Three of the Netherlands’ largest pension managers are likely to participate in a class action lawsuit against German car maker Volkswagen related to the 2015 emissions scandal.

In addition to the €470bn Dutch asset manager APG and the €27bn ABN Amro Pensioenfonds, the €215bn Dutch asset manager PGGM is also likely to join the lawsuit, according to Pensioen Pro, IPE’s Dutch sister publication.

Pensioen Pro reported that it was not yet clear whether metal industry schemes PMT and PME had also joined this action, or had opted for another case against the German car manufacturer.

Last week, the giant litigation case – in which approximately 3,500 investors claim damages as a result of their stake in Volkswagen (VW) dropping by one-third – started at the court of justice in Braunschweig.

Both APG and the ABN Amro pension fund have confirmed that they are among the participants of the class action, which also targets VW’s subsidiary Porsche.

In their annual reports PMT and PME both mentioned “legal procedures because of the emissions scandal of diesel cars”.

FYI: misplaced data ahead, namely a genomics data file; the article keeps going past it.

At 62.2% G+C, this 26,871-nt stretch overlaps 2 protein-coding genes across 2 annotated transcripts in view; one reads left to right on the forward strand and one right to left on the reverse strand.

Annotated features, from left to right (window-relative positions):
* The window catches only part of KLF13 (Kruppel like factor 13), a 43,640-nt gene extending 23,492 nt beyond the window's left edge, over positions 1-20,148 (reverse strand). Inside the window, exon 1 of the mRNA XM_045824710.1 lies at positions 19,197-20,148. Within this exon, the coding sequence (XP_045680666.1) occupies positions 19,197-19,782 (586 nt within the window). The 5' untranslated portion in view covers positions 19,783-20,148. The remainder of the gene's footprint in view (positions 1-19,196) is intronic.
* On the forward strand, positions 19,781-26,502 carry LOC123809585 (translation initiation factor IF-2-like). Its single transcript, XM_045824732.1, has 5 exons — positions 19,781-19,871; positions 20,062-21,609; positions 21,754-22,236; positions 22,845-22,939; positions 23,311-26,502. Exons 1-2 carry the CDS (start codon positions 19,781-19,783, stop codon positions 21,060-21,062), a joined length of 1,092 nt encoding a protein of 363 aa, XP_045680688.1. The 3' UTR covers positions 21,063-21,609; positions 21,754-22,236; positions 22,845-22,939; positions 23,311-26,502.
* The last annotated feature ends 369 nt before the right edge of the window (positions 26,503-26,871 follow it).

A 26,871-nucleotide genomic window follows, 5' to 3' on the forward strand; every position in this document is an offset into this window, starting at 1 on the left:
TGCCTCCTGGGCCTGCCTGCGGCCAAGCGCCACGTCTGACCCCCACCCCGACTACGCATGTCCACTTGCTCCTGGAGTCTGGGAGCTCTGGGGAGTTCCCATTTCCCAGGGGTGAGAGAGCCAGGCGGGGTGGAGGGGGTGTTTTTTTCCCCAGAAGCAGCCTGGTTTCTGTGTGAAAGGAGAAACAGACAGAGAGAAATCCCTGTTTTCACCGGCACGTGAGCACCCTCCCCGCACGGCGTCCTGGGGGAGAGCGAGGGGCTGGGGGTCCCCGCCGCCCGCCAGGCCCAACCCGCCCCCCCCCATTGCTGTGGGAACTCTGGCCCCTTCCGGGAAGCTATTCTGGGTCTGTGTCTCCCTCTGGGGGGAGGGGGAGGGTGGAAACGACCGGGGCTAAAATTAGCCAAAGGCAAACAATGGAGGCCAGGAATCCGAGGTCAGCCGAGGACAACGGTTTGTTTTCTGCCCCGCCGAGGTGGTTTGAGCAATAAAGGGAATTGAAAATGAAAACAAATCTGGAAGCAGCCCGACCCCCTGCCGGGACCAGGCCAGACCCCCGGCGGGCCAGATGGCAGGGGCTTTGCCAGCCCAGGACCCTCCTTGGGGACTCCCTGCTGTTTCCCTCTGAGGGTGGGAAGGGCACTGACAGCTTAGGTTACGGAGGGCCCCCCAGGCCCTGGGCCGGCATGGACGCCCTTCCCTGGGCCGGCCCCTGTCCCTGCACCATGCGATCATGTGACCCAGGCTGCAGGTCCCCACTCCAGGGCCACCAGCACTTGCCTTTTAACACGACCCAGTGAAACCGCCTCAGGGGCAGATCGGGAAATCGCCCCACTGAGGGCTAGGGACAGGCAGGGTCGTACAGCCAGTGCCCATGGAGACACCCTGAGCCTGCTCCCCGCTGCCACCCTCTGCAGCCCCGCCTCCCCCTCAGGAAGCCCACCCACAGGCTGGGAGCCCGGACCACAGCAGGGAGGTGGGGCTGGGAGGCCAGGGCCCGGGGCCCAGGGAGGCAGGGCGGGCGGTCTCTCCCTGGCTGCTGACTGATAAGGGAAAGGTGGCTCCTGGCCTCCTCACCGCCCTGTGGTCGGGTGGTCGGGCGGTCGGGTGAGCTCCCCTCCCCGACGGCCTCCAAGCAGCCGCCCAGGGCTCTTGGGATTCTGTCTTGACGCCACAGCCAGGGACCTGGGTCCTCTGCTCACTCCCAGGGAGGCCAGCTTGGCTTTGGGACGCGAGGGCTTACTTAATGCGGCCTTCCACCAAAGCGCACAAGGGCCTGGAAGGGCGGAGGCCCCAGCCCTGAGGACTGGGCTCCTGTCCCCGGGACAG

Other Dutch pension funds and providers declined to state whether they were among the litigants.

’However, it is likely that PGGM has also joined the class action. In its most recent sustainability report, it cited a “German legal action against VW and Porsche because of ‘dieselgate’”.

Andreas Tilp, of German law firm Tilp Litigation, also declined to provide further details to Pensioen Pro. In 2016 he told Dutch financial newspaper FD that he was representing 30 large Dutch players.

MN, the €130bn asset manager for both metal schemes, declined to confirm whether it would take part in the litigation case that started last week.

Despite the emissions scandal, the large Dutch civil service scheme ABP, healthcare pension fund PFZW and PME have remained invested in VW, keeping both equity and bond holdings.

The €72bn PMT has since divested its entire stake in the car maker, however. A spokeswoman explained that the decision was not related to the current class action, but to the fact that VW no longer matched PMT’s investment criteria.

She said a screening had revealed that it was among the 10% of companies with the lowest ESG score.

Approximately 1,000 institutional investors are claiming billions of euros in damages in total from Volkswagen.

In 2016, Norway’s €853bn sovereign wealth fund filed a suit claiming roughly €2bn in damages. It was represented by Quinn Emanuel Urquhart & Sullivan and backed by US pension fund CalSTRS among others.

The €21bn Greater Manchester Pension Fund, the UK’s largest local authority scheme, joined a class action suit financed by Bentham in 2016, while in the same year the German state pension funds of Bavaria and Hesse filed suits claiming losses of €700,000 and €3.9m, respectively.

The German court of justice, which will only examine the liability question, is to reconvene at the end of November.